Vitamin D Deficiency Linked to Diabetic Retinopathy
Low vitamin D levels may be tied to development of diabetic retinopathy.
ORLANDO, Fla. — A new meta-analysis of 9 large observational studies suggests that there is a significant association between vitamin D deficiency and diabetic retinopathy.
The authors of the meta-analysis reported at the American Association of Clinical Endocrinologists (AACE) 25th Annual Scientific & Clinical Congress that there was a quantifiable statistically significant difference in mean serum vitamin D levels between patients with diabetic retinopathy and control groups. Consequently, they called for patients with diabetes who have low vitamin D levels to be screened for diabetic retinopathy.
“Our study shows that patients with diabetic retinopathy tend to have vitamin D deficiency, while patients without diabetic retinopathy tend to have normal vitamin D. Although this is a meta-analysis of observational studies, it signifies a role of future research on vitamin D supplementation use to prevent or slow progression of diabetic retinopathy in patients with diabetes,” said study author Anawin Sanguankeo, MD, an internal medicine resident at Bassett Medical Center, Cooperstown, New York.
Currently, the role of vitamin D in the pathogenesis of diabetic retinopathy remains unknown. Dr Sanguankeo and his colleagues performed a systematic review and meta-analysis to comprehensively determine the strength of association between vitamin D deficiency and diabetic retinopathy. They examined whether there were any significant differences in serum vitamin D levels between patients with diabetic retinopathy and controls.
“There is a statistically significant association between diabetic retinopathy and vitamin D deficiency with each severity of diabetic retinopathy, with a pooled odds ratio (OR) of 1.39 for any type of diabetic retinopathy,” Dr Sanguankeo told Endocrinology Advisor. “It is possible that with further study, there may be an important role for the supplementation of vitamin D and other anti-angiogenic vitamins in the medical management of diabetic retinopathy.”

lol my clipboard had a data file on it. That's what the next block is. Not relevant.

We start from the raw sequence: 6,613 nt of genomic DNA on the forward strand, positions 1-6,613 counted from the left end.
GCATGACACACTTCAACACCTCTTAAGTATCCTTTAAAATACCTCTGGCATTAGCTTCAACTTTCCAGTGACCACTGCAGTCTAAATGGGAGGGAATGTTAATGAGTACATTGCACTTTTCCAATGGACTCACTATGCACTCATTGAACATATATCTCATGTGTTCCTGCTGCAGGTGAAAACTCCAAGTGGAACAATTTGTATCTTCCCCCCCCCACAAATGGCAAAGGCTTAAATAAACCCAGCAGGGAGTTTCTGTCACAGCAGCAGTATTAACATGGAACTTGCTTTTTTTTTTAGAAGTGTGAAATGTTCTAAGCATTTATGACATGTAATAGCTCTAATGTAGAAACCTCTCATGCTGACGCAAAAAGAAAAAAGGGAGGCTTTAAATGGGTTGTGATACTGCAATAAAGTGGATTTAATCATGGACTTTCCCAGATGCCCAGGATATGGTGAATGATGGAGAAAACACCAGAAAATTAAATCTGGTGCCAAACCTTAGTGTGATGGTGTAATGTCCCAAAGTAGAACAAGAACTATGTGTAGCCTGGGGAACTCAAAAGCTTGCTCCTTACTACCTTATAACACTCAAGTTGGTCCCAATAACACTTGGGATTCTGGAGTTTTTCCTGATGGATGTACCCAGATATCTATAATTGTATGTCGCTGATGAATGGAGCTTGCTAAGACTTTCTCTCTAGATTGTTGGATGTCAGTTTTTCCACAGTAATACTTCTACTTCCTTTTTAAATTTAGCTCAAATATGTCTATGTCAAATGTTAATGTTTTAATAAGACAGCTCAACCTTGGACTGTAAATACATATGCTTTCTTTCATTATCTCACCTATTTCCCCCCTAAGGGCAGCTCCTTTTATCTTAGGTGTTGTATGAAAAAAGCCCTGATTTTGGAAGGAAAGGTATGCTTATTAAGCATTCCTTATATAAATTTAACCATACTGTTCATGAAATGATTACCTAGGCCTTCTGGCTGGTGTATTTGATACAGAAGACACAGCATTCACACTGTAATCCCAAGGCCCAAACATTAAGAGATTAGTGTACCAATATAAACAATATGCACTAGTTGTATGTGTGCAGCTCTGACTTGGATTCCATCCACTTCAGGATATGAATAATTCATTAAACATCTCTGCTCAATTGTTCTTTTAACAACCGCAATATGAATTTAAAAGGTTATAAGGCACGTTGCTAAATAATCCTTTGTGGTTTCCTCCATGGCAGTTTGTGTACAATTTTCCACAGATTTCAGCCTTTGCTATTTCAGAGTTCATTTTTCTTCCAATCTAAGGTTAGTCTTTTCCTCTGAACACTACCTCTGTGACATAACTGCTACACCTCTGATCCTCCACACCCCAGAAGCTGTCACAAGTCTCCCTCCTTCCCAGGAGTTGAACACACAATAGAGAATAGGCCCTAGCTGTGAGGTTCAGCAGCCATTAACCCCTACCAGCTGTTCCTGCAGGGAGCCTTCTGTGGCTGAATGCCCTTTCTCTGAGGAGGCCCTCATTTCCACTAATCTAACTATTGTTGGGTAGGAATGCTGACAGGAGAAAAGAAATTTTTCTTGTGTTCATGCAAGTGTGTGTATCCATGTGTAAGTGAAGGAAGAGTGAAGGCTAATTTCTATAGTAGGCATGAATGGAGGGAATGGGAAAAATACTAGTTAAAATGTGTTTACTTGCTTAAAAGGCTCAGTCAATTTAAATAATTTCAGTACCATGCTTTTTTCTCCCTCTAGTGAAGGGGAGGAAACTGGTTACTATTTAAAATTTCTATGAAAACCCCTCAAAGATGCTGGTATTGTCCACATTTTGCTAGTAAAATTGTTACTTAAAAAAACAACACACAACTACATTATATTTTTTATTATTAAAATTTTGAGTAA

The ORs were 1.21 for non-proliferative diabetic retinopathy and 1.32 for proliferative diabetic retinopathy. The overall OR was 1.44, and there was a statistically significant lower serum vitamin D level in patients with diabetic retinopathy compared with control groups in subgroups of non-proliferative and proliferative diabetic retinopathy.
There was an overall mean difference was –2.22 ng/mL lower in patients with diabetic retinopathy, suggesting that vitamin D may play a role in the development of diabetic retinopathy in patients with diabetes.
Diabetic retinopathy is the leading cause of blindness for individuals aged 20 to 64 in the United States, noted Dr Sanguankeo. He said vitamin D deficiency has been associated with impairment of insulin secretion, metabolic syndrome, and systemic diabetic retinopathy progression.
The role of vitamin D in cellular inflammation pathways, endothelial cell proliferation, and angiogenesis is well-established, but its role in diabetic retinopathy has been obscured in clinical studies due to a host of issues. Dr Sanguankeo said previous clinical studies have been limited because of varied diabetic retinopathy classifications, and differing patient ethnic populations.
- Upala S, Zhang J, Sanguankeo A. Abstract 309. The Relationship Between Vitamin D Deficiency and Diabetic Retinopathy: A Systematic Review and Meta-Analysis. Presented at: AACE 25th Annual Scientific & Clinical Congress; May 25-29, 2016; Orlando, FL.